Sustainable Development Goals

221 views 0 shares

Chiang Mai University School of Public Policy (SPP) is one of few public policy schools worldwide that is operating wholly within the framework of the 2030 United Nations Agenda for Sustainable Development.

This Agenda, based on a ‘leave nobody behind’ principle, holistically includes seventeen sustainable development goals (SDGs) addressing everything from poverty, health, education, gender and sanitation, to energy, livelihood, infrastructure and climate action. While all public policy schools selectively focus on SDGs, all of SPP’s research work and training is concentrated on peace, justice, and strong institutions. We are producing and promoting justice-based initiatives that build effective and accountable organizations supporting of cities and communities that are inclusive, safe, resilient, and sustainable.

SPP is particularly mindful of policies coherence, how one strategy impacts aspects of others. We therefore enact a multi-sector collaborative approach to formulating ‘sound,’ versus ‘best,’ public policies. ‘Best’ are based in belief that a policy action applied toward a public problem is transferrable to another socio-context that is experiencing a similar issue. This approach is generally conducted in top-down fashion and works only if a problem is simple and the policy practices are duplicable. In most cases, this is neither effectual nor possible. ‘Sound’ public policies, rather, are contextually specific and accentuate that public problems are dynamically ever-changing and therefore require up-to-date and multi-level governance based solutions involving the government, the market, and civil society.


Transforming circumstances require adaptive innovations. Likewise, emerging technologies such as the Internet of things, artificial intelligence, blockchain, and social media are reshuffling our world. It is therefore imperative that public sector people adapt to waves of transformation.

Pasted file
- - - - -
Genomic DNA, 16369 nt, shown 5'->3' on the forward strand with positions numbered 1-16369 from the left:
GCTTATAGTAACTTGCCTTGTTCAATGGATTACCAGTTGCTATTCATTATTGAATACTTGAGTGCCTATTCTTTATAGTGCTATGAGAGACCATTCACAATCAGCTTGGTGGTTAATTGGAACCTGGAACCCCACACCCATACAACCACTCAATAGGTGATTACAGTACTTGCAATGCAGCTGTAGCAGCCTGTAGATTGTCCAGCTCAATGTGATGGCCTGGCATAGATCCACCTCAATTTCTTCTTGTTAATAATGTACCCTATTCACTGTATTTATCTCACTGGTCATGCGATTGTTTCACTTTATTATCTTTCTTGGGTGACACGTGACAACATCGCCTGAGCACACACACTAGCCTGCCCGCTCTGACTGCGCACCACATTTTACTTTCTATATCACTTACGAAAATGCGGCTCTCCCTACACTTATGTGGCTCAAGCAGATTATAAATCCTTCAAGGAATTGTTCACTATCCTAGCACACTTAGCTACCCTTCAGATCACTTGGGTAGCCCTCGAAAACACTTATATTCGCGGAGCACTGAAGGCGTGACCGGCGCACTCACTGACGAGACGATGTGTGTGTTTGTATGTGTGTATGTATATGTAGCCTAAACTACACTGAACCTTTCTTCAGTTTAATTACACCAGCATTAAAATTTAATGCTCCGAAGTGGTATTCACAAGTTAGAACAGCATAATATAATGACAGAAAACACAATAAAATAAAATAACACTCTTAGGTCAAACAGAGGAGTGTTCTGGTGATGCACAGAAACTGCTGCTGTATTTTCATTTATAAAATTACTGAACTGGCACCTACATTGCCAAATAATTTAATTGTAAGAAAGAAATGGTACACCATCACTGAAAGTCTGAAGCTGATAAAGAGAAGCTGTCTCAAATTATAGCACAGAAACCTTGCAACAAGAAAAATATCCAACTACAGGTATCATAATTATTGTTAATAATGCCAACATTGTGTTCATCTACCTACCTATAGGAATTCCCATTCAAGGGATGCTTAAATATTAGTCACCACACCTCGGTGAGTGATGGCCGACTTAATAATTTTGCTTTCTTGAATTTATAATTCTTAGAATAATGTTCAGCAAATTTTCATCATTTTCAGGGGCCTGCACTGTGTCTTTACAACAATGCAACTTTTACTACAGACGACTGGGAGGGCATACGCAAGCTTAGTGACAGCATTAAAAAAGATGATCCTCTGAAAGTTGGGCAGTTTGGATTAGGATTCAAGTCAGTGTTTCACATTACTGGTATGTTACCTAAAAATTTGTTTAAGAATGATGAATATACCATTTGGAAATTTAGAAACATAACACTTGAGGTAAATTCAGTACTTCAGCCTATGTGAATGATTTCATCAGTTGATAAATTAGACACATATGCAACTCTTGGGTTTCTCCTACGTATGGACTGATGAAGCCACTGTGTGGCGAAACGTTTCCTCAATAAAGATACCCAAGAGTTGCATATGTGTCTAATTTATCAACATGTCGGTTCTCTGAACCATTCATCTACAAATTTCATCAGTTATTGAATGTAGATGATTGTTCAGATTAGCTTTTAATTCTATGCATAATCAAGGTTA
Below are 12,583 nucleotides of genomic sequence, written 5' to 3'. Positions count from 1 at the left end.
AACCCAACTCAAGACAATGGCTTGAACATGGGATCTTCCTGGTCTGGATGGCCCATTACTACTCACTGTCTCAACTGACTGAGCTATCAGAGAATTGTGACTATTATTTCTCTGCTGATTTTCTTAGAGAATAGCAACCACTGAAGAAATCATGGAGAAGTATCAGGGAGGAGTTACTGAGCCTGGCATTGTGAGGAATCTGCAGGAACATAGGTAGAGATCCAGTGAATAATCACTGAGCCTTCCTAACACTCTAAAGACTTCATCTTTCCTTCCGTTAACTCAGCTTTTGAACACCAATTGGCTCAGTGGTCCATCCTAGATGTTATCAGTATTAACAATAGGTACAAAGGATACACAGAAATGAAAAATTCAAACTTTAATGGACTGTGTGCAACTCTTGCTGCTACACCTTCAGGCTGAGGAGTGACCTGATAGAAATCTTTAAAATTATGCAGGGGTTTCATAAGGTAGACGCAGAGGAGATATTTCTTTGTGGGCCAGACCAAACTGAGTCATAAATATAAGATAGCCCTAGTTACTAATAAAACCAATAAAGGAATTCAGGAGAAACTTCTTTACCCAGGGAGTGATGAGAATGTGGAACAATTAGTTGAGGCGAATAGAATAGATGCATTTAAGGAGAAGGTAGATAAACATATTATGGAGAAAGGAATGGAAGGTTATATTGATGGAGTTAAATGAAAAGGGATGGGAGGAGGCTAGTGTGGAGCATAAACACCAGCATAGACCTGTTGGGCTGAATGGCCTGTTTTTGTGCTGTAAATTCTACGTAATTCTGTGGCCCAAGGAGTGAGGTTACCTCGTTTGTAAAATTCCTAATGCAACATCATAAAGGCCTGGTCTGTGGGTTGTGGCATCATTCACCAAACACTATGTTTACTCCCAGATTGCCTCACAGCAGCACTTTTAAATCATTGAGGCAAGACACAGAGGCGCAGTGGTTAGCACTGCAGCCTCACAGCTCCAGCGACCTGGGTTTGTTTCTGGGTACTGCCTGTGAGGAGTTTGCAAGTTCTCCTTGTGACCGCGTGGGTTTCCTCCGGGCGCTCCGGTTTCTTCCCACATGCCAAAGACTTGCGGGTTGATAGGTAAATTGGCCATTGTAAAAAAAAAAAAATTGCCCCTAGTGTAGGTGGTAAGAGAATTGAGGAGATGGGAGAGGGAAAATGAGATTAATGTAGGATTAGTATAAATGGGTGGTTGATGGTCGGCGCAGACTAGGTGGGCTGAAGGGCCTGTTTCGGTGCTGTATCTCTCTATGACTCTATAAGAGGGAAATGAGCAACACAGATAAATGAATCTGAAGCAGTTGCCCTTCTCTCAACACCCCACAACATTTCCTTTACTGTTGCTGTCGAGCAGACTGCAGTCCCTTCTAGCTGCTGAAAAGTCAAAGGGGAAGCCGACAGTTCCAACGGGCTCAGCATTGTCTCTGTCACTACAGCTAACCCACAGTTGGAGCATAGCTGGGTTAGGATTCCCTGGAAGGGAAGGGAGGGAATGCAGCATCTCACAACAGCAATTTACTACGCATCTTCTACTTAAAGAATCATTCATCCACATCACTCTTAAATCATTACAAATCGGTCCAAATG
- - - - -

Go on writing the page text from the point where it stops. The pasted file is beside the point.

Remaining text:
Capacity for analyzing and engaging complex public issues from a birds-eye view, while harnessing understanding of community-level dynamics, is a necessary component of smart and sustainable governance. This is possible if modern-day leaders can refrain from being dictated by old, perhaps irrelevant, policy-generating structures and methods that are hard-wired with overly logical reasoning, rigid analysis of hard facts, and evidence-driven policymaking. Policy creators must, and can, formulate new socio-political landscapes comprising a futures-thinking approach. This new paradigm requires soft skills such as intuition, emotional intelligence, empathy, and the mastery of deliberative mechanisms.

We at SPP, versed in the interdependencies among the United Nations’ SDGs, are utilizing multi-disciplinary platforms for researching the dynamic dimensions and effects of public policies. This opens possibilities for new narratives and updated definitions of problems and their solutions. We ask questions about whether newly implemented technologies will alter a community’s socio-dynamics. Are these technologies even sustainable for people, such as for their livelihoods and environment overall?

What actually needs doing so that inclusive, innovative, progressive, and sound policies are holistically implemented for public good?